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NYU Team to Validate ddPCR Liquid Biopsy for Monitoring Metastatic Melanoma Recurrence


NEW YORK (GenomeWeb) – Unlike other cancers, there are not yet molecular assays that can give early signs of recurrence for metastatic melanoma. Serum lactate dehydrogenase, or LDH, is sometimes measured, but has low sensitivity and specificity. But, also unlike other cancers, melanomas tend to have an abbreviated playbook of possible mutations.

Stepping in to fill the unmet need for molecular melanoma monitoring, David Polsky, a dermatologist and researcher at New York University, was awarded funds this week from the National Cancer Institute to transform a set of seven biomarkers into a digital PCR-based assay to track melanoma recurrence.

"What we want to be able to do is detect ctDNA at low abundance, in patients who may be clinically disease free," Polsky said in an interview with GenomeWeb. Elevated levels could indicate disease recurrence, which could then guide therapies for patients.

The award, which totals $211,875 for the first year, is structured such that results from two years of validation can be parlayed into an additional three years for a clinical assessment.

Polsky said his group is collaborating with Bio-Rad and MolecularMD on the droplet digital PCR assays, and that the test is expected to become part of a clinical trial with Bristol-Meyers Squibb comparing adjuvant ipilimumab to nivolumab.

Prior to the commercial availability of ddPCR, Polsky's group had developed an allele-specific real-time PCR in collaboration with MolecularMD which that firm subsequently licensed from NYU.

But the researchers ultimately did a pilot study comparing ddPCR to the real-time PCR method, finding that ddPCR showed superior sensitivity and precision.

Melanoma happens to have "hotspot" mutations, such that approximately 50 percent of patients have a mutation in the BRAF gene, with 90 percent of those being either V600E or V600K. The NRAS gene is mutated in about 20 percent of patients, most commonly in Q61R, Q61L, and Q61K.

"We were fortunate that Bio-Rad had research-use only assays already developed for those five targets," Polsky said.

The list of biomarkers also includes two mutations in the telomerase reverse-transcriptase gene, or TERT. Among patients who do not carry the BRAF or NRAS mutations, "a good portion of them have a TERT mutation, and these mutations are in the promoter region of the TERT gene," Polsky explained.

The NYU group is now developing the TERT assays in collaboration with Bio-Rad on the ddPCR system. Bio-Rad has been focusing on oncology by adding to its newly launched line of Droplet Digital PCR Multiplex Mutation Screening Kits, and ddPCR was used recently in a clinical validation of liquid biopsy of non-small cell lung cancer.  

Ultimately, the paradigm for initial therapy is to find out what mutation is in a patient's metastatic tumor and then choose the ddPCR target based on that, Polsky said.

"We're hoping this test can get into the hands of the practicing oncologist," he said.

In a patient who is metastatic but surgically disease-free and is on adjuvant immunotherapy, an early indication of disease relapse or progression might allow a doctor to put them on some kind of active treatment, like a BRAF/MEK inhibitor combination, for example.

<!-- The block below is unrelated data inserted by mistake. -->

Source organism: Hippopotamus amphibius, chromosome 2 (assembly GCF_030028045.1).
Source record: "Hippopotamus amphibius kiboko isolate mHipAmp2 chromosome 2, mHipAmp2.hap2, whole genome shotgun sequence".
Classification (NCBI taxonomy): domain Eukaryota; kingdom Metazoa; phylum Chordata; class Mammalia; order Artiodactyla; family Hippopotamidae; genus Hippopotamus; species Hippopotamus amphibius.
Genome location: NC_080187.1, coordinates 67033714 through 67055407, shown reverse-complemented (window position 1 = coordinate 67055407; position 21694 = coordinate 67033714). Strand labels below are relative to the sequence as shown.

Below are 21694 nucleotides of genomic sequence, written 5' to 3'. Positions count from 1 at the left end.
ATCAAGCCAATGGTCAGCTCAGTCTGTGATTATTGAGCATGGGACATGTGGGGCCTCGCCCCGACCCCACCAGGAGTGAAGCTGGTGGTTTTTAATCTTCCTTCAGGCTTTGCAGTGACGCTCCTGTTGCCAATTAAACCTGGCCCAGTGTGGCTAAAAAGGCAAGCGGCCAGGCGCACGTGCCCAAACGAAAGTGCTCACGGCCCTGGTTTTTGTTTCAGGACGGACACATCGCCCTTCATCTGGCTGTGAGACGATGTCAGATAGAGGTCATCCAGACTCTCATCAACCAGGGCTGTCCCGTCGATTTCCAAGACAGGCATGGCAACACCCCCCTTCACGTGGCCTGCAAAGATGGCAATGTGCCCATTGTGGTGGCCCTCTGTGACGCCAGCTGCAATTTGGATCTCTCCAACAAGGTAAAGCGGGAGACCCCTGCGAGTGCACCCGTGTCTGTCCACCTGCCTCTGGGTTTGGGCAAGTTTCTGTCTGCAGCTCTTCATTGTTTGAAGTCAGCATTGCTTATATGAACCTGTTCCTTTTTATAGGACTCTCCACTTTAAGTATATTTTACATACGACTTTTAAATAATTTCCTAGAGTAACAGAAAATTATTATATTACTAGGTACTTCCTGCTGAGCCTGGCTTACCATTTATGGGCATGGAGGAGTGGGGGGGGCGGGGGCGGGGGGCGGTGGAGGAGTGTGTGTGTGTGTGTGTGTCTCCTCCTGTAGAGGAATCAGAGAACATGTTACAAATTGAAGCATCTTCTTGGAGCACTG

"If you have to wait until you start to see it on the CAT scan, or even worse when the patient has symptoms, they may have a larger burden of disease and be less amenable to treatment," Polsky said.

And in patients who are being actively treated, progression, indicated by higher ctDNA levels, could guide a physician to switch treatments. "If you can switch them when the disease burden is low then they may have a better survival — this needs to be tested in a clinical trial setting, but we want to have the tools to be able to address that," he said.

The correlation between a rise in cell-free circulating tumor DNA and recurrence of disease is a subject of ongoing research and is more established in other cancers, such as colon and breast cancer. Polsky co-authored a study in Molecular Oncology earlier this year showing the same thing happens in melanoma. This retrospective analysis of prospectively accrued patient data also showed BRAF and NRAS mutant ctDNA levels measured via ddPCR were superior to LDH at detecting disease progression.

However, melanoma might ultimately be easier to design assays for, since only five mutations can cover about 60 percent of patients, Polsky said, while colon cancer and breast cancer have such variability that they require either large panels or sequencing to personalize treatment.

Polsky said the first two years of the grant will consist of analytical validation to get the assays ready to be used in a CLIA lab. After that there will be three years to analyze patient samples from the clinical trial in which plasma will be collected at standardized intervals.

The group is working with MolecularMD, for which Polsky also does consulting, and that firm is interested in running clinical trial support, he said. This would require a CLIA environment, but it remains to be determined whether the test will be run at NYU specifically. Bio-Rad is jointly developing the TERT assays and assisting with validation and sample analysis, and the collaborators have an agreement covering intellectual property.